Saturday, April 10, 2010

tatterdemalion


\tatt-er-dih-MAIL-yun\

adjective

1 : ragged or disreputable in appearance
2 : being in a decayed state or condition : dilapidated

On the hundredth day of the year, Mirriam-Webster has decided to transform their emailing format. Where the sender's address used to read: word@m-w.com, it now reads: M-W's Word of the Day. Where the subject would have read: tatterdemalion: M-W's word of the day, it now has the catchy: This word went from rags to ruin. Someone somewhere sitting in an office made this decision.

We need to change it up, get people interested, draw them in.

I'm already interested. I'm interested in their desire and subsequent attempts to get me more interested.

Is it a stretch to suggest M-W thought their old ways were TATTERDEMALION? Ragged? Disreputable? Probably. But I am distracted by their remodel, their need for freshness.

This happens all the time. Products redesign their packaging to upgrade their look, keep up with the times. "New Look, Same Great Taste!" they remind me, as if I will be confused by the transformation (Is this really the same product I love? It has the same name, but it looks oddly unfamiliar. I question whether or not I should trust this new and foreign packaging. If only there were a disclaimer of some sort, reassuring me that I am not being duped).

I think about this a lot as a consumer, especially in the case of Doritos. Doritos are one of the only chemical-filled products I still enjoy.* But I miss the old package—the white and red bag with a clear window in the center, the alternating block letters, the opportunity to see the orange glow of the snack you are about to greedily consume. Now the packaging is just loud and offensive, not unlike American Gladiators.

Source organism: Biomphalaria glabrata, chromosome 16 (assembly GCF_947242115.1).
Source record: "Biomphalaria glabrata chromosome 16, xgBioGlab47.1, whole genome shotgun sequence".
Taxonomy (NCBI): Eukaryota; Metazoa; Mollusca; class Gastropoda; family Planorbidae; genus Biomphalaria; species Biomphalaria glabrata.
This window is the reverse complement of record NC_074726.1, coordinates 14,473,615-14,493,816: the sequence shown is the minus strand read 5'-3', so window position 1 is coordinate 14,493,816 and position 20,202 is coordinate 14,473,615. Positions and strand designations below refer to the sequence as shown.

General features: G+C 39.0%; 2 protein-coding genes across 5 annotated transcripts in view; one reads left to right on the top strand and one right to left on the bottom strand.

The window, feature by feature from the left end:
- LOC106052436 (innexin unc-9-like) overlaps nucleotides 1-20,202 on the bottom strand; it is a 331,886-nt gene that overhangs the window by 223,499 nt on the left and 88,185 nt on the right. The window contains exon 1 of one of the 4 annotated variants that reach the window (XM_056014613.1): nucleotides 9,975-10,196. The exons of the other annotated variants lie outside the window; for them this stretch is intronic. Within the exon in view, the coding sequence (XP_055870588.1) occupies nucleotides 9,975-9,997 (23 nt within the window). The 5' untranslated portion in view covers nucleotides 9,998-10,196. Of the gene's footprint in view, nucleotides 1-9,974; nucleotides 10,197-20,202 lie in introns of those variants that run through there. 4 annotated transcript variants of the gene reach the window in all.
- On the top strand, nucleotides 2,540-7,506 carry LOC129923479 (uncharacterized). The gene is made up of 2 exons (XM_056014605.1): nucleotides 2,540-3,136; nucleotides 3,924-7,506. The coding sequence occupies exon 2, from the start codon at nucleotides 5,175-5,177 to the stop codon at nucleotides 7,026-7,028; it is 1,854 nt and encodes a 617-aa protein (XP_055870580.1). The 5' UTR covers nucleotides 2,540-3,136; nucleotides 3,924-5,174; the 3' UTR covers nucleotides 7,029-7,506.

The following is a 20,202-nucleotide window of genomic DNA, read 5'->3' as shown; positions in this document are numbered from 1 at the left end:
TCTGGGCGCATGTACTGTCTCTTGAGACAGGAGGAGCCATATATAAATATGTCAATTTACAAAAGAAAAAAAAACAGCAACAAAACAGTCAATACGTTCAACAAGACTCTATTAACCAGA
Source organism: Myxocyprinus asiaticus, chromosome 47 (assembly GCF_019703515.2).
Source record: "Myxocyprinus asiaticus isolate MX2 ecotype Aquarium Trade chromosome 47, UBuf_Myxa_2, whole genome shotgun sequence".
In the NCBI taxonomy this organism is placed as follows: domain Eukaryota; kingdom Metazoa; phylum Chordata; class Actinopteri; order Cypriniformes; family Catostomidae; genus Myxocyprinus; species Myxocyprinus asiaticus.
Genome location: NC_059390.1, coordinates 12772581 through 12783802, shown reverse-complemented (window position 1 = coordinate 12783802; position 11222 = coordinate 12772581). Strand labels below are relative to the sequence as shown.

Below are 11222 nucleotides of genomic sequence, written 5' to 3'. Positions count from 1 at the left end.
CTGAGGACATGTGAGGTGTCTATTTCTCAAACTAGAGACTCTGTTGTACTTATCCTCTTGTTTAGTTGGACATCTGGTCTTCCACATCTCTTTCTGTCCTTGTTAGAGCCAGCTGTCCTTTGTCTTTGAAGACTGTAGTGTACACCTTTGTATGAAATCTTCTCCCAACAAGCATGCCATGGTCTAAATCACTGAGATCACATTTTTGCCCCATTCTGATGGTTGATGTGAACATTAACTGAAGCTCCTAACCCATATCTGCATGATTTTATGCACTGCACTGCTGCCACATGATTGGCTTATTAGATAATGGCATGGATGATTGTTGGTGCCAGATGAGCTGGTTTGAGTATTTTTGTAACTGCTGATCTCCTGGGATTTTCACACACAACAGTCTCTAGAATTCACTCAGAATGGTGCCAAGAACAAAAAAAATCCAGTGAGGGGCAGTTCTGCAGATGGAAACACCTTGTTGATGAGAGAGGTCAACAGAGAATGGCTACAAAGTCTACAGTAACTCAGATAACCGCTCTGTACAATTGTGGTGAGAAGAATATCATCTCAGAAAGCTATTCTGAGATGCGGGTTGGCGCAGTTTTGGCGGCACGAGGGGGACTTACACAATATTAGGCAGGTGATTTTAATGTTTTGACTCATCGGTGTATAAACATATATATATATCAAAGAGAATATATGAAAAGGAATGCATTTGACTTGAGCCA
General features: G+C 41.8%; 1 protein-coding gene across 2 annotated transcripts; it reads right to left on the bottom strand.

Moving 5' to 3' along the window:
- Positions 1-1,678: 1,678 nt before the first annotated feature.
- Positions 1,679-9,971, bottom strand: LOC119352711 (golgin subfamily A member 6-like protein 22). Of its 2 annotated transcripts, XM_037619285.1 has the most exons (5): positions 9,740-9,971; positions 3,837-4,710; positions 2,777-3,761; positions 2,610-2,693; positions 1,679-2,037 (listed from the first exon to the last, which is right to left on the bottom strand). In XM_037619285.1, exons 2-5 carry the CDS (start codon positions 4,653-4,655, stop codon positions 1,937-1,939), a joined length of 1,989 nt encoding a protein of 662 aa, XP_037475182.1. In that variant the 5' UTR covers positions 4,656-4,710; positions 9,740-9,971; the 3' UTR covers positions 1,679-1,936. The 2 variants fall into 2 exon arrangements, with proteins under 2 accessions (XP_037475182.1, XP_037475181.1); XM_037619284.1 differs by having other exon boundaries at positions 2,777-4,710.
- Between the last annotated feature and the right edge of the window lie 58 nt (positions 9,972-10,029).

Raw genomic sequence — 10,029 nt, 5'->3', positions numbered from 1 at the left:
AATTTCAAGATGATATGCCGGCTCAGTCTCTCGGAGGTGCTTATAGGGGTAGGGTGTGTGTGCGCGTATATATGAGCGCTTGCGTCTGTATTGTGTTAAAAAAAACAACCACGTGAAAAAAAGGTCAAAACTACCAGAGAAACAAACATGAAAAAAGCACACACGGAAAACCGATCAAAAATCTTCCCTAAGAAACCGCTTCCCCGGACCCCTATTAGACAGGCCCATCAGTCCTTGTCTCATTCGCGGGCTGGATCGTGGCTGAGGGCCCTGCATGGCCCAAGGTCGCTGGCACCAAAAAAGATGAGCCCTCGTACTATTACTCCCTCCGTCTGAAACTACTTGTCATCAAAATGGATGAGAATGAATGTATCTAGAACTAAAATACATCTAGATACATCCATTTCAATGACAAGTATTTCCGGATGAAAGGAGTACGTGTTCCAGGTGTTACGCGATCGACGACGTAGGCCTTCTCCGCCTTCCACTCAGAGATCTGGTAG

I wouldn't be surprised if Doritos eventually came out with a limited edition line that employed the use of their original packaging. They could call it Vintage Doritos, marketing to a demographic comprised of nostalgic curmudgeons like myself who cannot keep up with the pace of modern marketing.

I would buy a bag.


*After working for Whole Foods for four years, I am overly sensitive to the taste of anything artificial. Often times nostalgia inspires me to revisit childhood snacks that now taste more like the packaging than anything moderately edible. I have been particularly disappointed by: Klondike bars, Hershey's Special Dark, Nutterbutters, Sprite, and, sadly, Lucky Charms.




3 comments:

  1. And you're already subscribed. What I find comical is the fact that I read this blog rather than subscribing to their daily email. So their attempts to rein in new people are rendered useless on your audience.

    ReplyDelete